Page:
Apart from the hotels mentioned above, the place is full of budget hotels spread all over the city. This is supplemented by the ever mushrooming motels, guest houses and lodges. If you want to sample the low side of life, and interact with the local people, try one of these low budget hotels. This is where the local people usually patronize. The five star hotels are beyond the reach of most of the people in the area.
Traveling within the city is another challenge. You can use the 12 seater taxis commonly known as mini buses or you can use a cab.
Most banks and bureau de change are found along Cairo road which passes through the heart of the city. Some of the banks available are Barclays bank, Zambia National Commercial bank (ZNCB), Indo Zambia Bank, Access bank and Stanchart.
Lusaka National Museum on Independence Avenue explores Zambia’s cultural history, focusing on contemporary art, ethnography and archaeology; there is also a shop and snack bar. Other historical attractions include the house of Zambia’s first president, Kenneth Kaunda, at number 394 Chilenje township, and Freedom Statue near the National Museum.
Exhibitions of local art and handcrafts take place at the Henry Tayali Visual Arts Centre and Nampundwe art Gallery. Original artworks and souvenirs may also be found at Kabwata Cultural Centre on Buma Road, the Dutch Reformed Church Maket every last Saturday of the month, Northmead Market and the Arcades. Specialist curio stores include Ababa House, Kubu Crafts at Manda Hill and Lyn’s Ceramics at Kabulonga.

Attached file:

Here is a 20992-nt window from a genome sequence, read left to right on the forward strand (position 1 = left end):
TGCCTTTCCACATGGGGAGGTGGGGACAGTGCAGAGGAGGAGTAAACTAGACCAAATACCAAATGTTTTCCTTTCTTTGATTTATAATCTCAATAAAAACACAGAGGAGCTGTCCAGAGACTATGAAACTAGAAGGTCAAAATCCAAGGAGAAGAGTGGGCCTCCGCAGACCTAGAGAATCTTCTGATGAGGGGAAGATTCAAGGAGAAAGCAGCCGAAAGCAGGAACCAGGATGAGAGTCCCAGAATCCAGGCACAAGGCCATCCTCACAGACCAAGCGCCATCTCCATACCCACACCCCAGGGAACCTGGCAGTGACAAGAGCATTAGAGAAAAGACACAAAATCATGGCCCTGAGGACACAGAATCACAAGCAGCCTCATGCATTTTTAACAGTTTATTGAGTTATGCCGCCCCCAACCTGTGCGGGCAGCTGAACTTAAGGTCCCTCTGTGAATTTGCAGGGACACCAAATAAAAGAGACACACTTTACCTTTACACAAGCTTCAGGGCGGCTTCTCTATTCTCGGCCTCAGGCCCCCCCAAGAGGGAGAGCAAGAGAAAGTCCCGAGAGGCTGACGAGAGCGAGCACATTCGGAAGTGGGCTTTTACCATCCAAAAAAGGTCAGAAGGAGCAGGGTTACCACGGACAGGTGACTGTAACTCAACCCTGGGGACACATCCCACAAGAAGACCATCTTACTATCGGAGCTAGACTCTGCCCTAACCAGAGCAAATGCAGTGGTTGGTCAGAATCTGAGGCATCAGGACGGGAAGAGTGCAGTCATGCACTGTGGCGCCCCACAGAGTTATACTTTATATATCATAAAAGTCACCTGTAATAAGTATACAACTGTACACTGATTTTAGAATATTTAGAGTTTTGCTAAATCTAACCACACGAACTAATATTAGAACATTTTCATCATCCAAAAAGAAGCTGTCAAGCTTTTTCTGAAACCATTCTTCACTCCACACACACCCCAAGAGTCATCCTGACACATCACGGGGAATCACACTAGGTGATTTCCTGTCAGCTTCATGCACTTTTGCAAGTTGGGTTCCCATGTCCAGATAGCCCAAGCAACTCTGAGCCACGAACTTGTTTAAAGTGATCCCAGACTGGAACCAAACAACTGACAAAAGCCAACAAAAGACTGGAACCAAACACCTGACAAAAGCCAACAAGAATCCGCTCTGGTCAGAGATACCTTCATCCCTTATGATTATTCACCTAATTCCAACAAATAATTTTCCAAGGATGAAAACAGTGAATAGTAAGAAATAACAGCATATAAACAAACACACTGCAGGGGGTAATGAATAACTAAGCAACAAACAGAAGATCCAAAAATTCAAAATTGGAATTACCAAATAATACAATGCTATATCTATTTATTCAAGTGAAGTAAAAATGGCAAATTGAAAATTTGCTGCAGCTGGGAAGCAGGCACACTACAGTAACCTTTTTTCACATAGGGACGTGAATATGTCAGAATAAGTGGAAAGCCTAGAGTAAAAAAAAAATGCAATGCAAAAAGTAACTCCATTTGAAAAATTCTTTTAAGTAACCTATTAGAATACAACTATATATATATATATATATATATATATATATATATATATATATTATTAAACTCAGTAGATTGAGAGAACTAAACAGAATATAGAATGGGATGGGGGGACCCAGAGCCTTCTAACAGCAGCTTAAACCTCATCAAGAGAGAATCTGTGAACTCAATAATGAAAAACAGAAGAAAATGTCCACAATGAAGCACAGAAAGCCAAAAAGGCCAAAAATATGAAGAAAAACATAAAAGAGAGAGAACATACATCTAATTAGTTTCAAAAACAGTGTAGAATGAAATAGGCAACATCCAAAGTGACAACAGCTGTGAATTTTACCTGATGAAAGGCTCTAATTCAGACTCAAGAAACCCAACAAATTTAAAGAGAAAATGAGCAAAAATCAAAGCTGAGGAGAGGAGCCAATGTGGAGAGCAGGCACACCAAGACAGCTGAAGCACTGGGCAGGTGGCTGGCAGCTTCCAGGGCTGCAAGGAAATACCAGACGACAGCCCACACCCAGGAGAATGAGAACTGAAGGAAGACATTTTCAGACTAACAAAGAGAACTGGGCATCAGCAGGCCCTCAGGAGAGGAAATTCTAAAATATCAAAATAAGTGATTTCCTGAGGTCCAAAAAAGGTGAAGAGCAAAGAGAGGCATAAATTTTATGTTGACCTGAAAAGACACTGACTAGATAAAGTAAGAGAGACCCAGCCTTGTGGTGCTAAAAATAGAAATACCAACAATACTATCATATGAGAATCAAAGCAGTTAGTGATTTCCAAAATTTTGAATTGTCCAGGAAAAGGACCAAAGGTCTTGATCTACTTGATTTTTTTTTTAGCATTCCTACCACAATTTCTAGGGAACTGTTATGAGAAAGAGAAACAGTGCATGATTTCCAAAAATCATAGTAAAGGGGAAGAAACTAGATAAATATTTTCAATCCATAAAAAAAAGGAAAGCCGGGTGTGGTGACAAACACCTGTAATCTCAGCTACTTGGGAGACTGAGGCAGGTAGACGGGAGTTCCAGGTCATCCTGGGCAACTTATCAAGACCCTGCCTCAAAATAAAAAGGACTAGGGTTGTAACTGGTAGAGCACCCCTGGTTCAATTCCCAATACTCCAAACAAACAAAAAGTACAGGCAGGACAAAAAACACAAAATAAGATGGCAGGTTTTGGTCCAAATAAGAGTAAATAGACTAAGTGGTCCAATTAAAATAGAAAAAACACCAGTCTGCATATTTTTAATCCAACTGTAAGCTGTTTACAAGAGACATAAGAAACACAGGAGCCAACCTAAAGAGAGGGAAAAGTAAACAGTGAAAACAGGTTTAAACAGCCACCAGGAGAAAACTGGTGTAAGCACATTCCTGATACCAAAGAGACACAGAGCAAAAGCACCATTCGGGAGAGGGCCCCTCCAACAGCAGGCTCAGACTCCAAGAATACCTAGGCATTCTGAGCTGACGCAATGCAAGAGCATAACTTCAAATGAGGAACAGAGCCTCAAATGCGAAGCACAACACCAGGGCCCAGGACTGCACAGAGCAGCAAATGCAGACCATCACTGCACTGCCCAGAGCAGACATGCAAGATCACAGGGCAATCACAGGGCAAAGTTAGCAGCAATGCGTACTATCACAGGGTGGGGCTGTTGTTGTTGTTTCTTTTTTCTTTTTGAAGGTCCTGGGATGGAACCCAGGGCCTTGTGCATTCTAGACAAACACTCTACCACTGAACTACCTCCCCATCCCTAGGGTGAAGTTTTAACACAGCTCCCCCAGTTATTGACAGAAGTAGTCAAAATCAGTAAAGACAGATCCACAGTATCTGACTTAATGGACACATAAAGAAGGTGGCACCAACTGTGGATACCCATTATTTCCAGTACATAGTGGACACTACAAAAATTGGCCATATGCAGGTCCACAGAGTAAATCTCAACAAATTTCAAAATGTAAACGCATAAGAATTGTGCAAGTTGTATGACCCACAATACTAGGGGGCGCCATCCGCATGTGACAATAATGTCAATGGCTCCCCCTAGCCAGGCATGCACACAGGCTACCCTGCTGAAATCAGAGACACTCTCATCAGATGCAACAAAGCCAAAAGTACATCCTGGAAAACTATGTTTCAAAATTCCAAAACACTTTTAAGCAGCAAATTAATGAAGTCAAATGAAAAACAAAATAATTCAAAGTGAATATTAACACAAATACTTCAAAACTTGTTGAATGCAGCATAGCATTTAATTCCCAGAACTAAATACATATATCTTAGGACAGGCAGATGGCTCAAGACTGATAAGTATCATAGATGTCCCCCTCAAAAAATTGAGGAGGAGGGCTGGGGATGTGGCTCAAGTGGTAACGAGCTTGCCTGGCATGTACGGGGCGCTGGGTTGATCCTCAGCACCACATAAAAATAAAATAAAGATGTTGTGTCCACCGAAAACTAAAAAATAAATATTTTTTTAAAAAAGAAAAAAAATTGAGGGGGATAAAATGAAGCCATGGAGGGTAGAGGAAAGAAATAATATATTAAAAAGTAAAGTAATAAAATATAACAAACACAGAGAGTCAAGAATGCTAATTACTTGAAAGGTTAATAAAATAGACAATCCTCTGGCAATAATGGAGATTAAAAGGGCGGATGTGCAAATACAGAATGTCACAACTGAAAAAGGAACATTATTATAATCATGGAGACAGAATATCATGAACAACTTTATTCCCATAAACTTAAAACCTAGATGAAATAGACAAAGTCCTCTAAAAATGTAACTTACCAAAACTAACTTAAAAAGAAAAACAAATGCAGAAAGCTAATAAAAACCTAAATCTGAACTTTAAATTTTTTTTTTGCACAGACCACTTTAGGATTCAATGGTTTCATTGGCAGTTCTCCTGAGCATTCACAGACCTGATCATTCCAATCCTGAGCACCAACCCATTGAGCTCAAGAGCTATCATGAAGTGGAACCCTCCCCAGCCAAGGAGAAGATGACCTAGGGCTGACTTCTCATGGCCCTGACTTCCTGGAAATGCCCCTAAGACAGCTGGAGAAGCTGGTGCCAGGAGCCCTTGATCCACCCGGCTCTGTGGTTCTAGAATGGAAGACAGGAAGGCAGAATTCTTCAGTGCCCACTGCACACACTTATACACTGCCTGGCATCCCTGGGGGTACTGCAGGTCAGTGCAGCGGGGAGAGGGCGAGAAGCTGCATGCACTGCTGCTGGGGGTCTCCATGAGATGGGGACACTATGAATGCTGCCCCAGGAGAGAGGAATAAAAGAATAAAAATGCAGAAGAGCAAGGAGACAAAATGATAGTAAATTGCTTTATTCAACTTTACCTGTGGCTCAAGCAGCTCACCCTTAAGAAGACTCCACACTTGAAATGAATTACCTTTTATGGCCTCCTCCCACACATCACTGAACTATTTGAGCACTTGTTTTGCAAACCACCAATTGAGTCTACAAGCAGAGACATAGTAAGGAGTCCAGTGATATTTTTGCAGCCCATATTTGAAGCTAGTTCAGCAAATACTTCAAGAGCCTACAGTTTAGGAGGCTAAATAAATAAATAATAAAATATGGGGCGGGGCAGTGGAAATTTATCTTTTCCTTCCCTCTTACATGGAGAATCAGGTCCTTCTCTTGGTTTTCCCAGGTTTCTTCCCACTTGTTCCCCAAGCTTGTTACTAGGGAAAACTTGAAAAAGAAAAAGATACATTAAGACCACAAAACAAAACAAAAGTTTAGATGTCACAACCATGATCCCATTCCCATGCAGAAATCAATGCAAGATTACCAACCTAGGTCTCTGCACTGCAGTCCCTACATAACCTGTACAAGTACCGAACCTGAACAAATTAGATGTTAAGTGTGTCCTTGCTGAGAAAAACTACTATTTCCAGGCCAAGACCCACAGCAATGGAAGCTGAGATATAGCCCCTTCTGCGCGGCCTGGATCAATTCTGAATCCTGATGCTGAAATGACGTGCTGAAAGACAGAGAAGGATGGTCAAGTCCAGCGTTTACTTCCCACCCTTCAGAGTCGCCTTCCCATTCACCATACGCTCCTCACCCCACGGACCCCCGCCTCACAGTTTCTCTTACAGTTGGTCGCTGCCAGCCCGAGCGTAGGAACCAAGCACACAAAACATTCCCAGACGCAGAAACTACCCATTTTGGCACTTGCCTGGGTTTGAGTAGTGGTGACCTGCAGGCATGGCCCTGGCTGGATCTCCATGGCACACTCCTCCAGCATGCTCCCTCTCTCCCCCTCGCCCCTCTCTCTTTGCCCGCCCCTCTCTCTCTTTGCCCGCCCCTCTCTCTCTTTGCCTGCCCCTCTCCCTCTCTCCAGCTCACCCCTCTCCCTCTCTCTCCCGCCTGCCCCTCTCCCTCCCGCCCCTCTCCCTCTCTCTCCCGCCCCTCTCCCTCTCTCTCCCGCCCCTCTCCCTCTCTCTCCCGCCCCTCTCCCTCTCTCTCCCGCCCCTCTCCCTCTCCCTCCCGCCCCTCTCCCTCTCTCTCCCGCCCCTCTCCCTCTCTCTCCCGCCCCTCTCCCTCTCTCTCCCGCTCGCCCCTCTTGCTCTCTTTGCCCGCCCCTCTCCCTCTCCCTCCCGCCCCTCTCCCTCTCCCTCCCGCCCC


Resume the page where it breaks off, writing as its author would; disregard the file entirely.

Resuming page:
There are other places worth visiting, in and around Lusaka. Munda Wanga Botanical Environmental Park is one of the city’s foremost attractions.
It comprises an environmental Education Centre as well as a purpose-built wild life park and sanctuary specialising in native Zambian species, including lions, elephants, African wild dogs and primates.
The botanical gardens, which contain over 1000 plant, have been redeveloped and are good place for picnicking.
The water theme park and recreation centre of adventure city has waterslides, rock pools and a large jungle gym.
Another place where you can see wild life is at the Lilayi lodge. The lodge has an excellent restaurant and you can eat and dine while lounging at the pool.
20 minutes’ drive from Lusaka City International Airport and 40 minutes from Lusaka central town is the Chaminuka game reserve. You can enjoy wild life at a short distance from the city. Currently, there are more than 72 species available. You can also take a tour of the Chaminuka art gallery.
Don’t also forget to visit Kalimba Reptile Park, a premier Lusaka attraction and day excursion that suits all kinds of people.
There are some good shopping malls such as Manda Hill on the Great East Road, the nearby Arcades (which has more of an entertainment focus), and the Downtown Shopping Centre on the Kafue Road. Smaller suburban complexes include Crossroads in Leopard’s Hill and Kabulonga, Makeni Mall along Kafue Road and Woodlands Shopping Mall.
One of the city’s biggest attractions are its markets, where you will find restaurants , hairdressers, fishmongers, fruit sellers and the popular salaula (second hand clothes).
There is the City market and also the Soweto Market where many middle class residents of Lusaka do their shopping. This is true of Kamwala market as well.